This is the first in series of posts on dealing with grief during divorce and taking steps to move on emotionally. This material is adapted the award-winning book by Ed Sherman, “Make any Divorce Better.” Ed Sherman is one of the founders of Divorce Helpline. His dedication to providing compassionate and cost-effective personalized legal support to those facing divorce resulted in the unique service model that distinguishes Divorce Helpline from other California divorce attorneys and divorce document services.
In scientific studies of life’s most stressful events, divorce always scores near the very top. Those who leave follow different patterns from those who get left, but the degree of turmoil is about the same. The important thing about upset is not if you are going to have it but how you are going to go through it.
How you go through your divorce is an expression of who you are. The way you deal with your problems will also determine who you will be when the divorce is long over and done with. “As the twig is bent, so grows the tree.” You are creating your own future with every thought, word, and act.
Upset in divorce may range from mild to violent; it may feel like you’ve been physically torn — major surgery without anesthetic — or hit in the head, or just simply gone mad. Upset may last for weeks or it may linger for months, even years. You can’t rush things, but you can avoid getting stuck in common psychological traps that prolong the pain.
No two divorces are the same, but the recovery process from the disruption of divorce often follows four predictable stages.
1. Shock: The first two stages may be so intense and disorienting that you feel crazy. With everything happening at once, you have no choice — you must cope, and you will. You might experience symptoms of shock, such as pain, numbness, feeling out of control or going crazy, loss of concentration, insomnia, extreme eating patterns. You may have wide swings in emotions. Intense anxiety, panic, anger, rage, depression may alternate with interludes of clarity, elation, optimism — and then back again. The shock stage can last from days to several months. It can be frightening and painful but it is absolutely natural.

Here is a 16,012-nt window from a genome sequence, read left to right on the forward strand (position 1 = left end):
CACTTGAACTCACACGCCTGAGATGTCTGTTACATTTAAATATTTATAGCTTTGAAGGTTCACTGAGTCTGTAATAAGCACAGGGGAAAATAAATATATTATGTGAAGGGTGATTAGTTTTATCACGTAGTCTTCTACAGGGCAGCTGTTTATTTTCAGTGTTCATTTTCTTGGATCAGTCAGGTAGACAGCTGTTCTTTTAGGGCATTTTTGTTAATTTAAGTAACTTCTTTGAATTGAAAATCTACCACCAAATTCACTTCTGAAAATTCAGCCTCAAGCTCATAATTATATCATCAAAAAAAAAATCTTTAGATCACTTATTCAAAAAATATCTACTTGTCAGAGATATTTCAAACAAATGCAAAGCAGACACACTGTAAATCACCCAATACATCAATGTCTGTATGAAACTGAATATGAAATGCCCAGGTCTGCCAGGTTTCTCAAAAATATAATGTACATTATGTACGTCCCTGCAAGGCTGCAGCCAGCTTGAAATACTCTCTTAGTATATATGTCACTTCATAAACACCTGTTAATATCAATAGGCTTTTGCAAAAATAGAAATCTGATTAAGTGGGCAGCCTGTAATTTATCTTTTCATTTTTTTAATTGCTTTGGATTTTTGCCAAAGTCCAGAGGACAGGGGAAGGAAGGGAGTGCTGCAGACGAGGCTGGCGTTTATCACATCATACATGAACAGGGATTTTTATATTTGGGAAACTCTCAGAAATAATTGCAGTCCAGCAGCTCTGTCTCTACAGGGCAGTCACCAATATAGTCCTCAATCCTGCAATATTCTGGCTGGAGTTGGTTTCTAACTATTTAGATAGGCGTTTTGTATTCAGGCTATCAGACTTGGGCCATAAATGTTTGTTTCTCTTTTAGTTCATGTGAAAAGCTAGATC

The danger at this stage is getting stuck in denial and numbness. You have to feel, you have to grieve and hurt. Don’t escape into drink or drugs; just let it happen. The depth of your pain is also the measure of your capacity for love and joy.
2. Roller coaster: After the shock stage, the intensity tends to subside. You may experience it intermittently. This is the main difference from the shock stage — but you may have confusing swings in emotions, especially your feelings for your mate and for yourself. You feel like you can’t trust your feelings. Almost any little thing can set you off — a smell, a song, a memory. You dwell on the past, constantly reliving it and evaluating. You may feel guilt, blame, self-blame, anger, shame, loss, loneliness or depression. The way you think about yourself is shaky and uncertain; you feel incompetent, awkward, inadequate and unlovable. Your feelings go around and around and around; they seem to never settle down.
This is all very natural, part of the grieving process, part of letting go of the past, and very necessary. It can go on for a few months to a year. You are under high stress and may be prone to illness and accident, so you have to take extra good care of yourself. Be patient, be kind; pamper yourself a little.
Your judgment is likely to be poor while you are in this state, so try to avoid making important decisions. Unfortunately, this is exactly when you have to deal with your divorce and create new arrangements for your children.
If you dwell on loss, blame or being wronged, you will prolong your own depression, anger, or fear. Don’t get stuck too long — you need to get on with your life. Let go of your past and make room for your future.
3. Self-development: Divorce is over when the end becomes a beginning. The roller coaster eventually evens out more and more. Now you begin to notice the possibilities of your new life. The present and the future become more important than the past. You pay a lot of attention to yourself and your image. You make plans. You make new friends, experiment with new interests and experiences. You may act like a kid again. Dating and sex may bring on a certain degree of confusion, a rerun of old feelings from as far back as adolescence. Have fun discovering who you are and who you like, but don’t overdo it.
4. Emergence: You are getting comfortable with yourself, getting stronger, increasingly clear and aware of who you are. You are more interested in the present and the future.
You have a new center of balance as a single person, whole and complete to yourself, and you are now ready for intimacy in new relationships. You survived the divorce and have been strengthened by it. You can still feel grief and sadness about the past, but without guilt, blame or resentment. You are no longer threatened by your own feelings.
Remember that your spouse is going through these cycles, too. Whatever anger and grief your spouse is experiencing is helping to break the bonds of attachment. It is a necessary part of the healing process.
The next post in this series examines the major emotional components of the divorce cycle.